People and animals are born with a sense for numbers.

"You work it out," is what people usually say to me when we need to split a bill in a restaurant. The idea is that since I'm good at maths, I must be good at mental arithmetic. But in my case, and that of several mathematicians I know, that idea is wrong. I'm pretty bad at doing sums in my head, much worse than some of my friends who are self-proclaimed maths-phobes.

If you think about it, this isn't particularly surprising. Maths beyond the basic level isn't really about numbers, but about logic, symbols, patterns and shapes. As a mathematician you rarely need to do sums, so your mental arithmetic can get rusty. However, mathematicians, along with other people and also animals, are born with a primitive number sense. Could mathematicians have developed their mathematical ability in the first place if that inborn sense had been shaky?

This question was the subject of recent study by psychologists from Johns Hopkins University.
Melissa Libertus, Lisa Feigenson and Justin Halberda wanted to find out how mathematical ability is linked to something called the *approximate number system* (ANS). The ANS supports our ability to estimate at a glance which of two bowls contains more cookies or how many people there are at a party. It's something we are born with and it's also found in animals, who use it in hunting or gathering food. (See the *Plus* article Natural born mathematicians.)

The question is whether a good inborn number sense goes hand in hand with mathematical ability. Previous studies suggest that it does, but each is open to a particular point of criticism: rather than measuring volunteers' true ANS, they may have measured their previous educational experience. This can happen if the volunteers are too old, so that their inborn number sense has already been augmented by education, or if the ANS test itself requires previous mathematical education — for example having learnt to read and understand numerical symbols. (See the *Plus* article Guessing is good for you for more on previous studies.)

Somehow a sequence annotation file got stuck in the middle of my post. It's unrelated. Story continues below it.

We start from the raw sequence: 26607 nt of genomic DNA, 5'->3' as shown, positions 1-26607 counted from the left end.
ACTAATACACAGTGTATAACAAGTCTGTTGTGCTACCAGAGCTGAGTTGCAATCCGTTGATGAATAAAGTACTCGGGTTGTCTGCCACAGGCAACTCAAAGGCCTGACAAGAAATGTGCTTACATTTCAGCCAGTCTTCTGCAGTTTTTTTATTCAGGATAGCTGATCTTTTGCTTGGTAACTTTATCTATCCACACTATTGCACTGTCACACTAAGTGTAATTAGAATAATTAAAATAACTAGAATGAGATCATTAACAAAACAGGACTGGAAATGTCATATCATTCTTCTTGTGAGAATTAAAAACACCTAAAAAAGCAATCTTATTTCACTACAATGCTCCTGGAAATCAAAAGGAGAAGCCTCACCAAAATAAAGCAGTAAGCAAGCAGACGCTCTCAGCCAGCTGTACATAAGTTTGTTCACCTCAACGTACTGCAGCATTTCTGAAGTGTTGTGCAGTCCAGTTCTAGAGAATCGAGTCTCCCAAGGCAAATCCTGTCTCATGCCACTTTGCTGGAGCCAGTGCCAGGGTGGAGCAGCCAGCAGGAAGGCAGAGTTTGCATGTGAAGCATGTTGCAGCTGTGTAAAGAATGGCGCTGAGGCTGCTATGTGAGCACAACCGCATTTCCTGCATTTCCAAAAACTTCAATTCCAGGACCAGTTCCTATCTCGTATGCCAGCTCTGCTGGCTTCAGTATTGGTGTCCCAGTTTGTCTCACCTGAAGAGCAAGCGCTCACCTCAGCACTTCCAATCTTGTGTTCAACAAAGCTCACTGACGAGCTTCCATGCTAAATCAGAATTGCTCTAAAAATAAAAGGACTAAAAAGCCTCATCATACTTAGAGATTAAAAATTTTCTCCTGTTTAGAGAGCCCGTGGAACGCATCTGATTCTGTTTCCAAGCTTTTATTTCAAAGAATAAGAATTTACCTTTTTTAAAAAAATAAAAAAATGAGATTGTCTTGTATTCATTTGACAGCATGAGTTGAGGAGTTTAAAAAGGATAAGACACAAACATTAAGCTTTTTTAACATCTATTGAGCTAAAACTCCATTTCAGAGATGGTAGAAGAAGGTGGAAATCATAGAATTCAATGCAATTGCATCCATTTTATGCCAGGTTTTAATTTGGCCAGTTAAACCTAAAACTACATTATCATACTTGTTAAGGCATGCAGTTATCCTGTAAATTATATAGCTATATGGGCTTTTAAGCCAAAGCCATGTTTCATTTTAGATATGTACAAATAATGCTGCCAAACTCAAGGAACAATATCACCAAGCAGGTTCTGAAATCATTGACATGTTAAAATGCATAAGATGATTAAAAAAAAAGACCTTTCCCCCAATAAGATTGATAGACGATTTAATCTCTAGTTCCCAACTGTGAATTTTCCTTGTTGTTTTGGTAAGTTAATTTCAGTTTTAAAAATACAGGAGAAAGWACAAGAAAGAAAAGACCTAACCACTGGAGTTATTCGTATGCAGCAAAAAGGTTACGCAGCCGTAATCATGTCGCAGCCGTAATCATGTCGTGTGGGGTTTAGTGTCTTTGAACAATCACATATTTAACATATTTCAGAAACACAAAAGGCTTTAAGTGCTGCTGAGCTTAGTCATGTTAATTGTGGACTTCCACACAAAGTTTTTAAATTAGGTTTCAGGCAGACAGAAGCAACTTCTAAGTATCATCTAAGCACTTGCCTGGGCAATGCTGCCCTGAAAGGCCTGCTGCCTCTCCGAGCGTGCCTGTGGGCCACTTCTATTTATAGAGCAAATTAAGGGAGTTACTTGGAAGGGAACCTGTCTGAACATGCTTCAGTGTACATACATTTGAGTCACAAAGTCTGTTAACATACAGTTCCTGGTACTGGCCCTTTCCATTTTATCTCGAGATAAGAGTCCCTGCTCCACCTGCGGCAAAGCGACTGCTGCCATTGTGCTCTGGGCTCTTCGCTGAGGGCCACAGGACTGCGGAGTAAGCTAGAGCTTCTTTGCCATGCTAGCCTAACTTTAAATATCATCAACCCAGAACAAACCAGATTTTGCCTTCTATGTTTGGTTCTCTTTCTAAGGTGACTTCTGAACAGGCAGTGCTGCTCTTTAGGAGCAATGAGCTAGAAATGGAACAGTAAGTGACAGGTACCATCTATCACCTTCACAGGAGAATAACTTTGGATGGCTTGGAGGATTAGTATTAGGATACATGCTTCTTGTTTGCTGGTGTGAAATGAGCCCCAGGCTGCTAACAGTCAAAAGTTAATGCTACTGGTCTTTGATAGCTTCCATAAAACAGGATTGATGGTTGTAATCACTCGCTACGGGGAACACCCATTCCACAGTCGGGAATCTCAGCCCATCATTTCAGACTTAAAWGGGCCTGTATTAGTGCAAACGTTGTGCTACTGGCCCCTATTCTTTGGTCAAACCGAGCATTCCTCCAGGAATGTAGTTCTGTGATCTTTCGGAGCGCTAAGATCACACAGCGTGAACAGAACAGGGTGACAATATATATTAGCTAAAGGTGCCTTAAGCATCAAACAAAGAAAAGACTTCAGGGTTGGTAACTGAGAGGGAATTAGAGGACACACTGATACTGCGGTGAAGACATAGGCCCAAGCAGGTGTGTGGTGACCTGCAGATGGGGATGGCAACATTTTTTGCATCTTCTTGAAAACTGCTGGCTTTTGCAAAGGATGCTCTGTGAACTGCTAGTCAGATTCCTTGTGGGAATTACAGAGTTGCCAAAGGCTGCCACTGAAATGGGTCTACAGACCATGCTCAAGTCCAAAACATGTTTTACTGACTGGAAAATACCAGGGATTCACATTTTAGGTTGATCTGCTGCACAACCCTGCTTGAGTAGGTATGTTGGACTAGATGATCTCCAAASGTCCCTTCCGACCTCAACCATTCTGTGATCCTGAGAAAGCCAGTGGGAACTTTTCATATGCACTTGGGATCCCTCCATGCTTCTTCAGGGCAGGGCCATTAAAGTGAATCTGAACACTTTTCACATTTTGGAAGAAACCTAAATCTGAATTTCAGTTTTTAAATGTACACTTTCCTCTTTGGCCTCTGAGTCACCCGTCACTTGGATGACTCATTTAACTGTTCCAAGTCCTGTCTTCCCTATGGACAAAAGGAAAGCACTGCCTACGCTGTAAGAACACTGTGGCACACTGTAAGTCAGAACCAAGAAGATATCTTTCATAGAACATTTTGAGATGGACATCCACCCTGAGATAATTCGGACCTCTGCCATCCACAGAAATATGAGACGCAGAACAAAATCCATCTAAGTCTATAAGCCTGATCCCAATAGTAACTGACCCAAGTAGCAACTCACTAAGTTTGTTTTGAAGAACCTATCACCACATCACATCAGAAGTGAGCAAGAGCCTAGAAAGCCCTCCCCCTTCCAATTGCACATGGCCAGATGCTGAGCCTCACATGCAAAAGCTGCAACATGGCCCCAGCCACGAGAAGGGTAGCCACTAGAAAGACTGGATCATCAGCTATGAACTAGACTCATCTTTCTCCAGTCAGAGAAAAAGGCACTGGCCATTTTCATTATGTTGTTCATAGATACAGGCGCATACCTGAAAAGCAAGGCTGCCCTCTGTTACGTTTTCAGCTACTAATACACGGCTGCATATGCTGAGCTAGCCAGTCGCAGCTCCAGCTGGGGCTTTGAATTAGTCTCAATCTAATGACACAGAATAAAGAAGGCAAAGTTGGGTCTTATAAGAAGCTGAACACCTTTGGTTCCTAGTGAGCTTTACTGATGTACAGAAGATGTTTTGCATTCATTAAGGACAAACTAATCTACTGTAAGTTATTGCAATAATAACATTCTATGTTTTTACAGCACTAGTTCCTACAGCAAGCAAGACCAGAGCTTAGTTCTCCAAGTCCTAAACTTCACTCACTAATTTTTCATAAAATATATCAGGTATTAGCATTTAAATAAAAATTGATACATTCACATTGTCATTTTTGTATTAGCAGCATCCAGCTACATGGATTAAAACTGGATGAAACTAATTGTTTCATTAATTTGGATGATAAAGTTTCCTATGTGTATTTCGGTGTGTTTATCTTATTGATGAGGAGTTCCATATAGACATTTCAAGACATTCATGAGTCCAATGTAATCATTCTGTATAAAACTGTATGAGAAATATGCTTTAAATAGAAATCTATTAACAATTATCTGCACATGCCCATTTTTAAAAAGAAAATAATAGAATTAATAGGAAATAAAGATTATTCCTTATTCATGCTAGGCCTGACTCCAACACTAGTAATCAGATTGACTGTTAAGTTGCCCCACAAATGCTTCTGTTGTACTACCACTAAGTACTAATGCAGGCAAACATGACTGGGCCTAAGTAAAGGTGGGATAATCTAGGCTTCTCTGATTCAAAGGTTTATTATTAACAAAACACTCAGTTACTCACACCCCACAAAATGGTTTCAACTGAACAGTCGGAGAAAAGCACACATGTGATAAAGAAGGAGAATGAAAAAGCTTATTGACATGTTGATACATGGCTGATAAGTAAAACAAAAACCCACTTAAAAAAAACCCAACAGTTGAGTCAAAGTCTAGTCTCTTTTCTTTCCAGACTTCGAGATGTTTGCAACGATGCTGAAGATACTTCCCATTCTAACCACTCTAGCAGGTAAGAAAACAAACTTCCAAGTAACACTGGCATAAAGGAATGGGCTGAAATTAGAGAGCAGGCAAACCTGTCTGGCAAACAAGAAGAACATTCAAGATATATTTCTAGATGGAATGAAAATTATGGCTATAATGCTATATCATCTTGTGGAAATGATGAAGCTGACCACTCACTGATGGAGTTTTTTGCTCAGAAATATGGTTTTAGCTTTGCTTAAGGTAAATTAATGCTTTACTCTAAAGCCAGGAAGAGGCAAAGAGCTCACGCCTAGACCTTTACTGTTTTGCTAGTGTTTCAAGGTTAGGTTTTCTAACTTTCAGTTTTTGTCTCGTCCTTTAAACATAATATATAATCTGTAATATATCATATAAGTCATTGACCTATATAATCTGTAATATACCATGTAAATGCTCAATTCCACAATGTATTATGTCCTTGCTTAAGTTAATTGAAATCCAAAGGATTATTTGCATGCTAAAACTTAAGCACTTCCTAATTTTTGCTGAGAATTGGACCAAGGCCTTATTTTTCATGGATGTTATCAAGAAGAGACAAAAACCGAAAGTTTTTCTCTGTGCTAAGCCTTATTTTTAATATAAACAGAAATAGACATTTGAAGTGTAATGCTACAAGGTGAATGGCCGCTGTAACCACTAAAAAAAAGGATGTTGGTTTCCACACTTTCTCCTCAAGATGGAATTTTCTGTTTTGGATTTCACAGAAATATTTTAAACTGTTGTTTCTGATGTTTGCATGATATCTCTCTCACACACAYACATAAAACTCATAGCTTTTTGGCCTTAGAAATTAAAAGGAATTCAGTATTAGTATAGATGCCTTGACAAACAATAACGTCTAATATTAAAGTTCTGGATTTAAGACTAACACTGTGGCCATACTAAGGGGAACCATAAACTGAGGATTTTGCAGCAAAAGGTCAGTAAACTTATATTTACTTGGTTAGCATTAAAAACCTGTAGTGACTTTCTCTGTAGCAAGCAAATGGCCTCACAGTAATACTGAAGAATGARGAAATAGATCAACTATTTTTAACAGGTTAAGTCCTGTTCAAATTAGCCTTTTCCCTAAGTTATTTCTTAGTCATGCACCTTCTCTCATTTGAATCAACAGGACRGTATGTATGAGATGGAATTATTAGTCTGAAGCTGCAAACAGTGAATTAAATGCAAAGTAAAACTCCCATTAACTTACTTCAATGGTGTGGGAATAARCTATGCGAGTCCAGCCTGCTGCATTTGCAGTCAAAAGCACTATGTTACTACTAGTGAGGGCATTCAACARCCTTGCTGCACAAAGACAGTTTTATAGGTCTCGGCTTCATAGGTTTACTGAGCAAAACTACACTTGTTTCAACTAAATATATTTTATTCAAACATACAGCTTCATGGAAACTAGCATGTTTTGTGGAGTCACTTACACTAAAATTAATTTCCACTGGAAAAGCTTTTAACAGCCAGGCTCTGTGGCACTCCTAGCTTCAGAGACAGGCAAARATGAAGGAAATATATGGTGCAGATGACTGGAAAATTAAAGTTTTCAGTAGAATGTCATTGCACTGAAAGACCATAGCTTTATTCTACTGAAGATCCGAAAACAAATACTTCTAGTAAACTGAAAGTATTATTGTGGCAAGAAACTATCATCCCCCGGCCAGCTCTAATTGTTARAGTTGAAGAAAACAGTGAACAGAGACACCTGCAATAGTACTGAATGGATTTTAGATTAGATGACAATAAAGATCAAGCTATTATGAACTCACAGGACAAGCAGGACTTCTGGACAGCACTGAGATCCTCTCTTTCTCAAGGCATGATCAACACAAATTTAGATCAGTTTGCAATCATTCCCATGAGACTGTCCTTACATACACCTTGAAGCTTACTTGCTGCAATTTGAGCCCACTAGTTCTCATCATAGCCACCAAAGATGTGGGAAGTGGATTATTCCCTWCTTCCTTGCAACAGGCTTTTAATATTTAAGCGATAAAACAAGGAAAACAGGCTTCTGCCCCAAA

Can you tell at a glance if there are more yellow or more blue dots?

To avoid these pitfalls, the authors of the new study tested 3 to 5-year old children who had only had a minimal formal education. To measure their ANS, the children were shown images of blue and yellow dots that flashed up briefly on a computer screen. They were then asked if they'd seen more blue dots or more yellow dots. The dots were of different sizes and spread around the screen to make sure that children weren't simply estimating the number of dots by the area they were taking up on the screen. (You can take a very similar test yourself here.)

For each child the researchers measured the percentage of correct answers, the average response time, and a number measuring a child's overall accuracy called the *Weber fraction*. The researchers also took account of the difficulty of each particular screen image a child was shown. This depends on the ratio of blue and yellow dots: if there are many more blues than yellows or vice versa, the task is easy, but if the ratio is close to one, it's hard.

To measure their maths ability the children were given the TEMA-3 test designed for 3- to 8-year olds, which measures a range of maths skills. The researchers also asked the children's parents to assess their child's range of vocabulary. Since maths ability is to some extent linked to language skills, this helped to make up for the fact that some children will do badly at tests because they don't like being tested, while others perform well at all sorts of tasks, not just maths.

The overall analysis of the children's results suggests that there is indeed a strong link between ANS and maths ability: the more accurate their inborn number sense, the better they tended to do at the maths tests. "Unlike [previous] studies, this one shows that the link between number sense and maths ability is already present before the beginning of formal maths instruction," says Libertus. The ANS itself is independent of language skills, so presumably the results also suggest that language is not a pre-requisite for maths ability, as some people have suggested (see *Plus* articles Speechless maths and Evolutionary maths).

What is not yet clear, however, is why this link between ANS and mathematical ability exists. Is it because a better inborn number sense makes it easier for children to pick up maths, or because a less accurate number sense leads children to avoid maths activities right from the start and therefore never develop their potential? "There is much we still have to learn about this," says Libertus. "But what we have done raises many important avenues for future research and applications in education. One of the most basic is whether we can train children's ANS and thereby improve their maths ability, and whether we can develop school maths curricula that make use of children's ANS abilities and thus, help them grasp more advanced maths concepts earlier."

Personally, I have often wondered why early maths teaching needs to be so strongly linked to numbers. Perhaps we should make more use of other aspects of maths — patterns, rhythms and forms — so that children with a shakier number sense can also enjoy it. As for my own talents, the study suggests that I did once have a reasonable number sense. Perhaps I still do: in my mind's eye numbers arrange themselves neatly along a straight line, which turns right at 100 and then continues east-wards to infinity. My failure to convert this sense into impressive feats of mental arithmetic is probably down to laziness.